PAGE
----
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Court Discusses the Contributory Negligence in a Wrongful Death Lawsuit


The plaintiff, who was deceased, drowned when the motor vehicle he was driving broke through a retaining wall, falling into the water. The plaintiff sued to recover damages for wrongful death and conscious pain and suffering. The plaintiff’s estate asserted that the retaining wall was not constructed properly to withstand the impact of a motor vehicle. The defendant, who was the City of New York, argued that the defendant was negligent as the autopsy revealed that the deceased blood alcohol content was .3 percent. The trial court dismissed the case against the defendant. The plaintiff appealed the DUI.

The Appellate Division of the Supreme Court examined the circumstances of the accident to attribute liability to blameworthy party. The accident took place on a foggy morning while the deceased was travelling in a southerly direction swerved across the two southbound lanes and a 12-foot wide sidewalk before colliding with the retaining wall. A section of the retaining wall was knocked out as a result of the collision. The plaintiff’s estate offered expert evidence by a consulting engineer to prove that the wall was not constructed to withstand an impact by a motor vehicle and that partitions which were constructed were not continuous and with impact the partitions could easily break away from each other. The defendant on the other hand provided an expert to testify that the autopsy that the plaintiff’s alcohol content was 0.3 percent in his brain and that he was therefore intoxicated. The New York Personal Injury Attorney rebutted the defendant’s assertion by presenting the last person to see the decease at 5:00 a.m., who stated that he was sober and he only drank one and half bottles of beer between the hours of 2.00-5.00 a.m.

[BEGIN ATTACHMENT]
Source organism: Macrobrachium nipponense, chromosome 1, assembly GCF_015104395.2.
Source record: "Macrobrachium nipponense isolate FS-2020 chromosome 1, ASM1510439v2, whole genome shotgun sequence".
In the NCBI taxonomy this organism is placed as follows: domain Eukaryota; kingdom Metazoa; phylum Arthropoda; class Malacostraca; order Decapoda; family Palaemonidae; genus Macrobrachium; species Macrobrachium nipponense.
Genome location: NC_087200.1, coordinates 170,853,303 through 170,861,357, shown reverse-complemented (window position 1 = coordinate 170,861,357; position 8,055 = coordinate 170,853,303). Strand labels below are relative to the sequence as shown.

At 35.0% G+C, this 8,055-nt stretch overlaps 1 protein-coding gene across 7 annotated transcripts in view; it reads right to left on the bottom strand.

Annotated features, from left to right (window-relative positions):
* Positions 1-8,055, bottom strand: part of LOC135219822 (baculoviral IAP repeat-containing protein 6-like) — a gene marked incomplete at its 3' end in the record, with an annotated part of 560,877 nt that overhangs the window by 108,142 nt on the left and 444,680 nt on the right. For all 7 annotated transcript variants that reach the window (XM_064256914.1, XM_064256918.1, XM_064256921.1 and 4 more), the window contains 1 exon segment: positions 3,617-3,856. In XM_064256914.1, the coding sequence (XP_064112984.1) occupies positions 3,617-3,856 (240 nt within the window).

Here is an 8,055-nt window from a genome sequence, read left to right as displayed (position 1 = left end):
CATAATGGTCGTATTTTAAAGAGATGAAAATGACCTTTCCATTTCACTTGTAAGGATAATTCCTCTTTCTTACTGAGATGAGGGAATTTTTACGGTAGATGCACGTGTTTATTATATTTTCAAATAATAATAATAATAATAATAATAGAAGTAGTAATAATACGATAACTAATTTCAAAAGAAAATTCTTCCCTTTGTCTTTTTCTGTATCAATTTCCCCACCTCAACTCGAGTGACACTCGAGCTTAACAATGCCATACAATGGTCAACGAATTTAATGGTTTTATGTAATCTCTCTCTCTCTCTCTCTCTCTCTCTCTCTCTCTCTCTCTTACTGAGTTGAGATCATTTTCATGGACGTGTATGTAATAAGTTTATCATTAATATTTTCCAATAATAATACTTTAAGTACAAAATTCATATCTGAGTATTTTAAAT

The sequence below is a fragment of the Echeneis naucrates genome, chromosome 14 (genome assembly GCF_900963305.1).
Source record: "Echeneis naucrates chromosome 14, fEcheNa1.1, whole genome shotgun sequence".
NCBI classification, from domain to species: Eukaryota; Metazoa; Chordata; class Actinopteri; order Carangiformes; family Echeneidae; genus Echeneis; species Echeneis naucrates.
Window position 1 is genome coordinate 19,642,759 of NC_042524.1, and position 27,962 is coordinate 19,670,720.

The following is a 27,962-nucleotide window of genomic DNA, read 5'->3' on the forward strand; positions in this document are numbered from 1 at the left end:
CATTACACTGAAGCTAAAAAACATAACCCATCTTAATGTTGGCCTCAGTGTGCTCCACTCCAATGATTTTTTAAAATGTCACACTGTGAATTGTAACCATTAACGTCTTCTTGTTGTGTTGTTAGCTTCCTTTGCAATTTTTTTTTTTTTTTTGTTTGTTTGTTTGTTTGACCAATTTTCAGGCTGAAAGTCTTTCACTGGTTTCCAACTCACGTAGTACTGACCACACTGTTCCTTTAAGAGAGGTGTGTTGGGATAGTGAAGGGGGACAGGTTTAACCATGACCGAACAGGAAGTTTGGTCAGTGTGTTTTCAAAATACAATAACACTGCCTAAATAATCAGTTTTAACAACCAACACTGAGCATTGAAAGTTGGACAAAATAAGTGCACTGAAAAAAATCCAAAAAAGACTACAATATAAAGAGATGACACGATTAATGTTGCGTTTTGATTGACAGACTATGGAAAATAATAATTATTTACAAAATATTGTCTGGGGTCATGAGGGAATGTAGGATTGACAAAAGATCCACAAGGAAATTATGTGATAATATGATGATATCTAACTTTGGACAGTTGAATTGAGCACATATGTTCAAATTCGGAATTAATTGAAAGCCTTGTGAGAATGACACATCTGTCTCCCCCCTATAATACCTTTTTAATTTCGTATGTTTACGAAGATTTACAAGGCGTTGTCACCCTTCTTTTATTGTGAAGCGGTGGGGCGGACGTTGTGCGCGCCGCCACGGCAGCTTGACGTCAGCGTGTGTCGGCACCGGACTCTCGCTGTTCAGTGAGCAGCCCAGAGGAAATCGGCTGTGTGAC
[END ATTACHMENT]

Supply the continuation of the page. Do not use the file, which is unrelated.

There were no eye witnesses to the accident as such there was a reluctance by the court to attribute any liability to the plaintiff. Where contributory negligence is used as the defense, the plaintiff is presumed to have used due care as there is less stringent evidentiary standards to be applied in a wrongful death action. Questions of contributory negligence of the defendant and speed which the defendant was driving were questions for the jury to consider and decide rather than the judge. The jury was not required to accept the testimony of the expert witness who stated that the defendant was intoxicated , DWI.

In conclusion the Appellate Division of the Supreme Court reversed the decision of the trial court and ordered a new trial with cost in the claim. It was settled that a bridge with carried a vehicle over deep water was a point of danger along highways. Hence, the defendant had an obligation to provide strong retaining walls to hold an automobile traveling at a reasonable speed. Where the accident took place was considered a point of danger and the defendant had an obligation to all motorists that used the roadway. The testimony of the consulting engineer presented doubt of whether the defendant had failed in its duty to provide a retaining wall that between highway and deep water of sufficient strength.

A Staten Island Personal Injury Lawyer can recover all sums that you are entitled to after an accident from a government agency. Where an agency fails to carry out their obligation and an accident results, an injured party is entitled to receive compensation. At Stephen Bilkis & Associates, we offer excellent legal services to assist you with your legal dilemmas to achieve the best results. Our offices are conveniently located throughout New York City and we offer free consultations.

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